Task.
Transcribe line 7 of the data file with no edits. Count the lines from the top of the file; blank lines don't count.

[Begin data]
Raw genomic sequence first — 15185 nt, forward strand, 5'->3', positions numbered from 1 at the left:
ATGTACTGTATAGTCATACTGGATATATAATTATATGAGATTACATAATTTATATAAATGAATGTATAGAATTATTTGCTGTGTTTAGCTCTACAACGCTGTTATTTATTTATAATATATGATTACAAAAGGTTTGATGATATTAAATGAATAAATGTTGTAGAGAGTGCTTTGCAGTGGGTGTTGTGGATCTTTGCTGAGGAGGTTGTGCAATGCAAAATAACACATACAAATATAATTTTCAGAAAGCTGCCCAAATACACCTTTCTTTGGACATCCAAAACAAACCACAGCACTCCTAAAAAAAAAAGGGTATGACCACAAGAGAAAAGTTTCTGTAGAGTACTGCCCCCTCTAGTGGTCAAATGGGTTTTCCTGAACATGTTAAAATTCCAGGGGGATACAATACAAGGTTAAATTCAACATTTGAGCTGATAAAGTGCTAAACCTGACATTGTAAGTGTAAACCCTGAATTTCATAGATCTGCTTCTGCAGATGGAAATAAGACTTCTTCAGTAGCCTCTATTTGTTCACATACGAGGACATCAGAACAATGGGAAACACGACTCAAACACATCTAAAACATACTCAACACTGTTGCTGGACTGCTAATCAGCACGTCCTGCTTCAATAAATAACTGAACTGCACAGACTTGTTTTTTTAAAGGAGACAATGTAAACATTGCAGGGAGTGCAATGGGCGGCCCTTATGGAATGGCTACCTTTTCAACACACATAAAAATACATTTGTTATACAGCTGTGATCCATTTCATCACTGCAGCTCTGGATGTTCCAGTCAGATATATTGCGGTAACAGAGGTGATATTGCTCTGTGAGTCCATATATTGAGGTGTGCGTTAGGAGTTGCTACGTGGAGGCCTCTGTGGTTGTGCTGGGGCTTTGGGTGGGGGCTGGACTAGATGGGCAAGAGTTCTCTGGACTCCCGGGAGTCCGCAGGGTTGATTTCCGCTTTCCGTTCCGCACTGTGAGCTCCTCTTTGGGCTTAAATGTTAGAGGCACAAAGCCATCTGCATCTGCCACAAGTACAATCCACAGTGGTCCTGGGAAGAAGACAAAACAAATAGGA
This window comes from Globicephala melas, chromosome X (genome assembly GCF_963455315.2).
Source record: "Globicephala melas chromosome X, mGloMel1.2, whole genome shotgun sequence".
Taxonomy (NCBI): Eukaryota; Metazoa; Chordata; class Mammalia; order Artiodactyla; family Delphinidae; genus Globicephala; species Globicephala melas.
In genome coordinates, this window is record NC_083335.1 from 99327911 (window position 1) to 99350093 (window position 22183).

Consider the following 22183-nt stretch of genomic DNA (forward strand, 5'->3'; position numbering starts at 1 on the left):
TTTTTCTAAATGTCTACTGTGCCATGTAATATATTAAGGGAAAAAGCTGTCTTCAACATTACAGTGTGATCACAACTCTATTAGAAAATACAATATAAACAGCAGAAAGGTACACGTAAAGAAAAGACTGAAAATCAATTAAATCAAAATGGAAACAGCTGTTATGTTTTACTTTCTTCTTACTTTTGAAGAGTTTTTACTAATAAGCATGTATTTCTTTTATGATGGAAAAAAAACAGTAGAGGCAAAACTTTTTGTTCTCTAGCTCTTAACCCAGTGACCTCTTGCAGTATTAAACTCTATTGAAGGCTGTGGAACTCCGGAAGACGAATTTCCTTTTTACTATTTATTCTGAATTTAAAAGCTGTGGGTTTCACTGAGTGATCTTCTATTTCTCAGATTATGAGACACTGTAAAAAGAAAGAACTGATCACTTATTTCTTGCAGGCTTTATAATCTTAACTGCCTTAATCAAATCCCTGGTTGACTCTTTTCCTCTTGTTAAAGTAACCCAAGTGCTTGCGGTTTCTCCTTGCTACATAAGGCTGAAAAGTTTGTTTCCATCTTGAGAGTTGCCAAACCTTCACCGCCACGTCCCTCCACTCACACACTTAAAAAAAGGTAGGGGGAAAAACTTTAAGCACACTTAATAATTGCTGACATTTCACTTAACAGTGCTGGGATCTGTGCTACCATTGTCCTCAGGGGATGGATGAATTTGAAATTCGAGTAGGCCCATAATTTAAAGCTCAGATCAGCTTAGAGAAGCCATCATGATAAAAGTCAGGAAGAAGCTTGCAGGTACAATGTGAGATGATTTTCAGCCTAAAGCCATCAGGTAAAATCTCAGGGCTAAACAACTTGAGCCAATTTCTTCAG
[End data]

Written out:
Consider the following 22183-nt stretch of genomic DNA (forward strand, 5'->3'; position numbering starts at 1 on the left):